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The Amazon of China defied the down-round blues. With a new investment round unveiled last week, e-commerce upstart, aka Jingdong Mall, saw its valuation swell by 15 per cent in a year. Despite widening losses, venture capital continues to pour money into China's crowded e-commerce space. But as players feverishly compete for market share by discounting, profits look ever more elusive.

After snagging another $300-million (U.S.) from Tiger Global and Ontario Teachers Pension Fund, 360buy is now valued at some $7.6-billion. That's up from $6.6-billion a year ago, when Digital Sky Technologies, Sequoia Capital, Tiger and the family controlling Wal-Mart injected capital, despite speculation among VCs in China that Jingdong would struggle to raise money at a higher value.

Trouble is, more money is likely to lead to more promotions. Heated competition and widespread discounting by new entrants pushed early comers, such as Dangdang, into the red. Analysts don't expect the online bookseller to turn a profit until 2015. Jingdong's loss is expected to widen in 2012 to $300-million as it strives to triple its sales and catch up with Alibaba's Tmall. Online clothier Vancl's goal to become profitable in the fourth quarter still looks a tall order.

New arrivals in recent years have led to more frenzied competition. Amazon and Wal-Mart have both invested in local players. Even eBay is mulling a return to the Middle Kingdom, inking a recent partnership with domestic luxury goods site Xiu. Meanwhile, domestic electronics chains Suning and Gome, as well as China's most valuable Internet firm Tencent, have launched their own online shopping sites.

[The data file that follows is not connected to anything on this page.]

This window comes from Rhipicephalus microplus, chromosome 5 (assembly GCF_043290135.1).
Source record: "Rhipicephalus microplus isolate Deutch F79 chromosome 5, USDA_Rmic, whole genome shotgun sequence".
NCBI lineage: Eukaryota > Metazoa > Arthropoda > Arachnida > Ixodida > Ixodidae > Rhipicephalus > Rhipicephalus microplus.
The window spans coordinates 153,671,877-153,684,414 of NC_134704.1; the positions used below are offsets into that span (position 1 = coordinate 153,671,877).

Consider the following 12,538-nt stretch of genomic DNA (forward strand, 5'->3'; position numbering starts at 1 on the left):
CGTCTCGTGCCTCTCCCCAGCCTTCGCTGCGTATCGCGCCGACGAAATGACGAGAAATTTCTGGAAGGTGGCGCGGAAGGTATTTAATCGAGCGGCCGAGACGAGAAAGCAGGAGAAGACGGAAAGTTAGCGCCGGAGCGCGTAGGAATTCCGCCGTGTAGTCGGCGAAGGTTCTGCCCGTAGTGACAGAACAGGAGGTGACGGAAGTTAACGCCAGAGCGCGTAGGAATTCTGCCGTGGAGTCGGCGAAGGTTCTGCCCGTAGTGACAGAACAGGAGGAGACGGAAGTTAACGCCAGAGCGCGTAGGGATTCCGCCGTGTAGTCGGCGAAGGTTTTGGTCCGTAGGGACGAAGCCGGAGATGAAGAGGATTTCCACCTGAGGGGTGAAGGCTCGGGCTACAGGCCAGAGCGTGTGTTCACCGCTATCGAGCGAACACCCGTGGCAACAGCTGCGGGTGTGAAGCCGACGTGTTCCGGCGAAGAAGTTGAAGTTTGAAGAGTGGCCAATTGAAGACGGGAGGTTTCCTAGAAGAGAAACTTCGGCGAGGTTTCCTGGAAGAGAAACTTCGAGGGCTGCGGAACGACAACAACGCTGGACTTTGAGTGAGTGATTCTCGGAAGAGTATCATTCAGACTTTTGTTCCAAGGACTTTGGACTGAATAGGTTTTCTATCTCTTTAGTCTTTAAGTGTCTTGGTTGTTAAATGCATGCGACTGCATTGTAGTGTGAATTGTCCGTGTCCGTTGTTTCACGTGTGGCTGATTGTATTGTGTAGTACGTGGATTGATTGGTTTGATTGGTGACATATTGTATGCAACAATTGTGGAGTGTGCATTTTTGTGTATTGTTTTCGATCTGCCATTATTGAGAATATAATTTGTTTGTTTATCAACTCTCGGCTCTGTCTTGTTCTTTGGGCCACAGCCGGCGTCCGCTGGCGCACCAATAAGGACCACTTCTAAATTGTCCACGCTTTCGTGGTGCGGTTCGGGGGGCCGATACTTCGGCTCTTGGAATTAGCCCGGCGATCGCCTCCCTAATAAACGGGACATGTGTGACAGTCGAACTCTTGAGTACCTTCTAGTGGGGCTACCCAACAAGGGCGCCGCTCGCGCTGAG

Alibaba, thanks to its first-mover advantage, still leads the pack. Its Tmall and Taobao sites saw $3-billion combined sales in just 24 hours on Nov. 11. That makes their "Double Eleven" sales worth more than double America's entire "Cyber Monday" shopping spree, which brought in $1.3-billion in 2011, according to ComScore.

The market's growth makes it alluring. Last year, e-commerce volumes in China rose 29 per cent year on year to almost $1-trillion, or 13 per cent of GDP, as generous investments like 360buy's have enabled uncompetitive players to tough it out. 360buy's existing investors, along with its promotion-addicted customers, may cheer another up-round. But at some point the industry must learn to support itself beyond equity capital.